History, heritage, it all goes hand in hand somehow and with genealogy becoming more and more simple these days with all sorts of online databases it’s a reasonable interest people take in getting to know where they come from – or where the people they like come from.
So, how did I start? Well, first I took a closer look at my names. “Aleke Vilhelmsdottir” is some sort of a stage name for me, referring to my late dad being the one who actually introduced me to norse mythology. My actual first name is a greek male name my mother chose for me because she liked how exotic it sounded and I was born in a time where stuff like “Dynasty” was on TV. Go figure yourself 😀 My father’s last name can be traced back to a village in Switzerland of the same name, but as far as I know there’re no known ancestors of us coming from there, so this might be a coincidence. The trace ends (for now) in the southwestern parts of germany.
My mother’s maiden name was a typical german name but her mother’s (my late grandma’s) maiden name was a bit more interesting. My great grandparents came from Silesia over to Germany in the late 1800s. They had married in what is now Poland and lived in the region of Zabrze. Shortly after that they fled to Germany when the polish government started to expropriate people in Silesia and they basically lost their farm to these circumstances and went on their journey with nothing more than what could fit on their horse-drawn cart.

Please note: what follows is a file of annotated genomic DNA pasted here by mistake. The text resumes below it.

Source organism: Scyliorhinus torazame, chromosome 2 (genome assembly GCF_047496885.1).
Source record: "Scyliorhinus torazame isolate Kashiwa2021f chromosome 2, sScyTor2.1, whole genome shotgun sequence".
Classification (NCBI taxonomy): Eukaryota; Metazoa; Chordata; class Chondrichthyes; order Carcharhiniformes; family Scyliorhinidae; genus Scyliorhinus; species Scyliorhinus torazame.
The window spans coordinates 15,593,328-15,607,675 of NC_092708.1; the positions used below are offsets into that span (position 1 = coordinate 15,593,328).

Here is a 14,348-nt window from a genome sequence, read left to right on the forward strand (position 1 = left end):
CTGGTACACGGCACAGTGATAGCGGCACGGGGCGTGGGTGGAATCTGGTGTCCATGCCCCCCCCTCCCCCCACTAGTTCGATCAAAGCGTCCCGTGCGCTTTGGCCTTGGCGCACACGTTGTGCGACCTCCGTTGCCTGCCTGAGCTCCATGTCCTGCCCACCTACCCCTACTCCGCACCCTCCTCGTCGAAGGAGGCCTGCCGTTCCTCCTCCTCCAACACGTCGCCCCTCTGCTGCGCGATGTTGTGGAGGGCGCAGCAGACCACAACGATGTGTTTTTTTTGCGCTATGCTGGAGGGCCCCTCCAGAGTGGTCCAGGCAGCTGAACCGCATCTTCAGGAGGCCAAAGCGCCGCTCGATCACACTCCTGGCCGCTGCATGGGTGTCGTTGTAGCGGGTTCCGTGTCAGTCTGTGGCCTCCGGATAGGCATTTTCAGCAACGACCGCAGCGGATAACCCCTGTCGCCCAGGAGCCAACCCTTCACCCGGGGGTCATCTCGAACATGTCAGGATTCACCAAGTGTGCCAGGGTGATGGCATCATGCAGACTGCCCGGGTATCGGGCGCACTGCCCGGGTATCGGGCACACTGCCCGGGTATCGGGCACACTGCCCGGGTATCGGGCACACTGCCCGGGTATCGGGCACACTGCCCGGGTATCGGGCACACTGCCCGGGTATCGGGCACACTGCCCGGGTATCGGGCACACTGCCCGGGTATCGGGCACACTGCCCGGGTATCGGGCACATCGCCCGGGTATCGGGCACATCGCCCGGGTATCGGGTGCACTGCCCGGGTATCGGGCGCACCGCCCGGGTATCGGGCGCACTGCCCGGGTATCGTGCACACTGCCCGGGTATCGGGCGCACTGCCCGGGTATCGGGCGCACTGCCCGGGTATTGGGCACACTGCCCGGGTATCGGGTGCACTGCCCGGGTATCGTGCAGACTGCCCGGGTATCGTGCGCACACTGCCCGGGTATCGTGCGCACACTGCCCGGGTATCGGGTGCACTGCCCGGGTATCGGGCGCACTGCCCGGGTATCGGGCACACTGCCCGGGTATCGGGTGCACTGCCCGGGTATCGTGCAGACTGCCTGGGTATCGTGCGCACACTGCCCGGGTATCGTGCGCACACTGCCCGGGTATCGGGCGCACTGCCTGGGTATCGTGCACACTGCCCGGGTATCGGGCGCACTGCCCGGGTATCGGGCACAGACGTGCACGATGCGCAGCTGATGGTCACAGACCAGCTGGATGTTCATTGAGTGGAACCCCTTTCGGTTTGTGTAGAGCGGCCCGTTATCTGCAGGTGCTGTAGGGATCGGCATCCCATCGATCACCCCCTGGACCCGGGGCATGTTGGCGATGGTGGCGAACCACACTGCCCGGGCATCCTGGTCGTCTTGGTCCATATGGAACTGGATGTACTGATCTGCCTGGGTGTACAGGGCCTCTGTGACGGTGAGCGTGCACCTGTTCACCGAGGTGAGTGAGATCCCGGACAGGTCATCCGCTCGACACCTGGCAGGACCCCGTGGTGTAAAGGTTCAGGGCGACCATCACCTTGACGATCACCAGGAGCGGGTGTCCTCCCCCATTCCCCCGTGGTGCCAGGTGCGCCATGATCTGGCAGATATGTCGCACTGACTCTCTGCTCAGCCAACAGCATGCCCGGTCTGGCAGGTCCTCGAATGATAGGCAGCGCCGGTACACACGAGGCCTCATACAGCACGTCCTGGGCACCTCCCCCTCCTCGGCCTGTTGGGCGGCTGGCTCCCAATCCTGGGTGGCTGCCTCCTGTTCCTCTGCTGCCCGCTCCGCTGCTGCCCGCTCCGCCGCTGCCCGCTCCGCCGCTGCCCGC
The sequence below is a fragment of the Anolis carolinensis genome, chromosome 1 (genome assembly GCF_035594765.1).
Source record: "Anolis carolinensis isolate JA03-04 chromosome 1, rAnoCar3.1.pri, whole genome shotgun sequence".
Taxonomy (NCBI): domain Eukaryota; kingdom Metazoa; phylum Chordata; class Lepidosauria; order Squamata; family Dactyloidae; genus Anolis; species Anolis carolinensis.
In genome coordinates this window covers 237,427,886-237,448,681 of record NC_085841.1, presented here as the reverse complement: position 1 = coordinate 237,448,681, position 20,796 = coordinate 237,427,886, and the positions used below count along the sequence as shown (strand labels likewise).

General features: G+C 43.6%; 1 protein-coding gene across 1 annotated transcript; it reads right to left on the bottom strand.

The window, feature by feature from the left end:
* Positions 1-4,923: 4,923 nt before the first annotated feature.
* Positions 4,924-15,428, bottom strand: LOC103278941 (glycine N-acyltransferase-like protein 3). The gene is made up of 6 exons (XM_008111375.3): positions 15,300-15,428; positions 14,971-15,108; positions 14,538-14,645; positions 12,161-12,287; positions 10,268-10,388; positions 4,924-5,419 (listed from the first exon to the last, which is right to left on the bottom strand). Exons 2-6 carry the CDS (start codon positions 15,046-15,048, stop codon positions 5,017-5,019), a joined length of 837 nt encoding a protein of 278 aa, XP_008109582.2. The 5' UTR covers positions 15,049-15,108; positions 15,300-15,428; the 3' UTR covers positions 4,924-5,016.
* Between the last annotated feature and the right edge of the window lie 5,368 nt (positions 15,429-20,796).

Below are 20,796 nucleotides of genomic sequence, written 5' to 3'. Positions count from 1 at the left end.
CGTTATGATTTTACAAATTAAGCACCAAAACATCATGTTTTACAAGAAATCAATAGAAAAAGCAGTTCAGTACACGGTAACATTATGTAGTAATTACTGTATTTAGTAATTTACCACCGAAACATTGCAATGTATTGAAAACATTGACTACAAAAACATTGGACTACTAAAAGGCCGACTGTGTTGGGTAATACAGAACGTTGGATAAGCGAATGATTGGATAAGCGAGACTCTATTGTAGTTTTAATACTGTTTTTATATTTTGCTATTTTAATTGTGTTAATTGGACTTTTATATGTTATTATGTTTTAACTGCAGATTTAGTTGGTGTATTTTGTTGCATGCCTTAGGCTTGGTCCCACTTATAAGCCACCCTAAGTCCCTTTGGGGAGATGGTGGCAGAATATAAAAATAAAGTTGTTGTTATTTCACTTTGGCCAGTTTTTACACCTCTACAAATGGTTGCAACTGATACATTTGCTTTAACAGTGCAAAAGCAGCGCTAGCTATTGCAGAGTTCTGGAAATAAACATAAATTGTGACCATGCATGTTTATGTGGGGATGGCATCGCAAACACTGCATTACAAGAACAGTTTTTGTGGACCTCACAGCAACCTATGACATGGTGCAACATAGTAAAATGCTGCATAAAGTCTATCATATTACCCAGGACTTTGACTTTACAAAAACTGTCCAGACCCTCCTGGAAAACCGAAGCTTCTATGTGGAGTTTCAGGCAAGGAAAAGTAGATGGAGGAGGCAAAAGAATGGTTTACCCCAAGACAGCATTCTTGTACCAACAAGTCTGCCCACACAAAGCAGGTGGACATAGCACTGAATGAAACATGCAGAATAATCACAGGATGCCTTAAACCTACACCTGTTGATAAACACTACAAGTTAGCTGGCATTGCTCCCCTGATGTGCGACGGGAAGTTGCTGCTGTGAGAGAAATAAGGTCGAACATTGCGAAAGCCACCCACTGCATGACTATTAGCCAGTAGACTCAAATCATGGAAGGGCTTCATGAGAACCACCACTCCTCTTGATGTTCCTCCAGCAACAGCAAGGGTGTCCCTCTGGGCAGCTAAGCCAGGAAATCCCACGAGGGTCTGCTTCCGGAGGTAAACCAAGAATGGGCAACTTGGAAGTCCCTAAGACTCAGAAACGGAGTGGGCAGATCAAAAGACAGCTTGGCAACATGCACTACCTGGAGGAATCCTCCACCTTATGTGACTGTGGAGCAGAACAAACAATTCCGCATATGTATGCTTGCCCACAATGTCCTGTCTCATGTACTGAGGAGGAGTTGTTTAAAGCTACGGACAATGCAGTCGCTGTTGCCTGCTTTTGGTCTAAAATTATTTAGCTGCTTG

My grandma was born in the late 1920s and of course got hit by WWII. Because of our family history she hated the Polish people until she died because in her opinion she could have grown up on a huge farm instead of being born into relatively poor circumstances just because of governmental decisions, and you need somebody to blame, don’t ya? But no worries, I didn’t proceed to hate people who never harmed me personally and I actually think the Polish and Silesian culture are heavily intertwined, they were basically neighbours, like Germany and the Netherlands.
Fun Fact: My great grandpa spoke over seven languages. And he always claimed that our family had come from Italy to Silesia, because a more italian version of their name existed and their Silesian/Polish form of this name is quite rare. He said they went from the name “Pallotti” to “Pallotz”, which doesn’t sound that unlikely when you think about it.
How much the polish language and Silesia in general influenced my grandma becomes apparent when you think about that her first name was “Alice”. In German this name would be pronounced something like “Ah-leess”, just like in french, but my grandma called herself “Ah-lee-tzuh” all her life because the “tz” – sound is closer to the polish pronounciation of the name (“Alicja” – “Ah-lee-tzya”).
So do I get my viking card revoked now? Well … I don’t give a flying fuck if my ancestors were actually vikings or slavs when it comes to what I like to do, so I’m still going to get inspired by scandinavian culture and I’ll proceed loving their history and I’ll of course stay asatru because why the fuck wouldn’t I?
Have a great day, folks! 🙂